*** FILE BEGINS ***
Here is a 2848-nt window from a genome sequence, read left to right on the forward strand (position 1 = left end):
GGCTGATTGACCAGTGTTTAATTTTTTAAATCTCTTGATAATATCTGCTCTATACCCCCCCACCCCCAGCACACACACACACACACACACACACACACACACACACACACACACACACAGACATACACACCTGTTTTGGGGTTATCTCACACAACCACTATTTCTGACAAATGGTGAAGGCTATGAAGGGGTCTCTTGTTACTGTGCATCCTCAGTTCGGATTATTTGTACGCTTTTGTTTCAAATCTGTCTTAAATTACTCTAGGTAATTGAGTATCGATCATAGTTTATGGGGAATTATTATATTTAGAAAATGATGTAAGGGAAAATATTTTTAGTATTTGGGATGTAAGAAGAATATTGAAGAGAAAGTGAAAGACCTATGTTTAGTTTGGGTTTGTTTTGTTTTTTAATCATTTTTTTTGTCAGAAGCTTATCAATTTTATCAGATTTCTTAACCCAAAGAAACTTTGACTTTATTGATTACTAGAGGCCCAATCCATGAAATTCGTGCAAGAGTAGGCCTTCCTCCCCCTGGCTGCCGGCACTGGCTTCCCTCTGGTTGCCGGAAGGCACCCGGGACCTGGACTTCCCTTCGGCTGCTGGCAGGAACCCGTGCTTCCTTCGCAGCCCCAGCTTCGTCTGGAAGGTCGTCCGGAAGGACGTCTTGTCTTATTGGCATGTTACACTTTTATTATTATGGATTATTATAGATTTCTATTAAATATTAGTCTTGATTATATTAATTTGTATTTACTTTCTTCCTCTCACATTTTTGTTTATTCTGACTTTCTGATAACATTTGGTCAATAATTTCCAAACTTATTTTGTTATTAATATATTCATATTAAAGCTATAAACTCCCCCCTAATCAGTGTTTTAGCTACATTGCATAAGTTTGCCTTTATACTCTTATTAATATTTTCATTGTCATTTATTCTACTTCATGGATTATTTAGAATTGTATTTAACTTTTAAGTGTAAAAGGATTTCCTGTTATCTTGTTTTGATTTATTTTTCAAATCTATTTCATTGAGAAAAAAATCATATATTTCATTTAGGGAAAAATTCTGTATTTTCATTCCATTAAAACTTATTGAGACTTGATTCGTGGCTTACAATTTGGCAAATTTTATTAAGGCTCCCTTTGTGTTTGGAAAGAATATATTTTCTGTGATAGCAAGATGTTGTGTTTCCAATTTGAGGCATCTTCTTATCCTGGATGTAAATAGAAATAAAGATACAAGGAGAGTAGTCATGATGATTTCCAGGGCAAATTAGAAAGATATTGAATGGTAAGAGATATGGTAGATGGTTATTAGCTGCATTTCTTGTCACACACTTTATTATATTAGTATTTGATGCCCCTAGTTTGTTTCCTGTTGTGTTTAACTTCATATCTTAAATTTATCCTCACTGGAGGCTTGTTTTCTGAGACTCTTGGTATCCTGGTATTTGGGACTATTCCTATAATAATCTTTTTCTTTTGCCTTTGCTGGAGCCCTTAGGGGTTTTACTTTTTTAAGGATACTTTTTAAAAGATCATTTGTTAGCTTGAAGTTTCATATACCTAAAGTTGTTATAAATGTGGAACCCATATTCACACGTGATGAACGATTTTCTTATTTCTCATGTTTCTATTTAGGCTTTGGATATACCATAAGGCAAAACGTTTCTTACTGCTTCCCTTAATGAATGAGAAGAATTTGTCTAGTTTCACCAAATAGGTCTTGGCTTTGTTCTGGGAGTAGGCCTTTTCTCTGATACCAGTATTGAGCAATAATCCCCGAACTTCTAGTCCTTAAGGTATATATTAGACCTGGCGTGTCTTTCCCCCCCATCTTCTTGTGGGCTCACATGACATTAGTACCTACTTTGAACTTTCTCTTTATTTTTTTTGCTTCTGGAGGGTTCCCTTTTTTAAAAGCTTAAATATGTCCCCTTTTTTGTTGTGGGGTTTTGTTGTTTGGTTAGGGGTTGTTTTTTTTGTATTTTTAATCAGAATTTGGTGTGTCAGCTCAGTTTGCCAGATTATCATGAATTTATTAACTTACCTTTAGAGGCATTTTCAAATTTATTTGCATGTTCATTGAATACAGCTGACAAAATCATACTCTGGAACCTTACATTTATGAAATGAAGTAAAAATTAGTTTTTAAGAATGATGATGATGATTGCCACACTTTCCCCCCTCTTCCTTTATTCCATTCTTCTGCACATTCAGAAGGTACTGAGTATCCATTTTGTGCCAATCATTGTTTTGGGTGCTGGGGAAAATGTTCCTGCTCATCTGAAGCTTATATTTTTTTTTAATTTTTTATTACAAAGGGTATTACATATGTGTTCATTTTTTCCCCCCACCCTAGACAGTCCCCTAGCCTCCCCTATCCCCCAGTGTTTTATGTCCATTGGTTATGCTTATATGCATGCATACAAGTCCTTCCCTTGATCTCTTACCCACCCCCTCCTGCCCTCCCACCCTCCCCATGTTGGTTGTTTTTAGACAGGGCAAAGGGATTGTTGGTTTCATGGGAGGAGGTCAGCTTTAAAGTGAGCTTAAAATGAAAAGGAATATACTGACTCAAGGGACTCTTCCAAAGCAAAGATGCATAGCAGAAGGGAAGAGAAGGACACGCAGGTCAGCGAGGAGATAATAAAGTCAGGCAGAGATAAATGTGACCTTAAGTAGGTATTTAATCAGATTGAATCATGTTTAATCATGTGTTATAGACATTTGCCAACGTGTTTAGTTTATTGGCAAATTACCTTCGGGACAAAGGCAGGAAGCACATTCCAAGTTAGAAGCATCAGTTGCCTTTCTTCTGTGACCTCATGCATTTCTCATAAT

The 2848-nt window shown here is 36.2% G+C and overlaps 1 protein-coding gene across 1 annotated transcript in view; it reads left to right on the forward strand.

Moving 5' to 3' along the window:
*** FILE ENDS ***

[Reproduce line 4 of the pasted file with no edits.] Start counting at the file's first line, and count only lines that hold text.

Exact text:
Moving 5' to 3' along the window: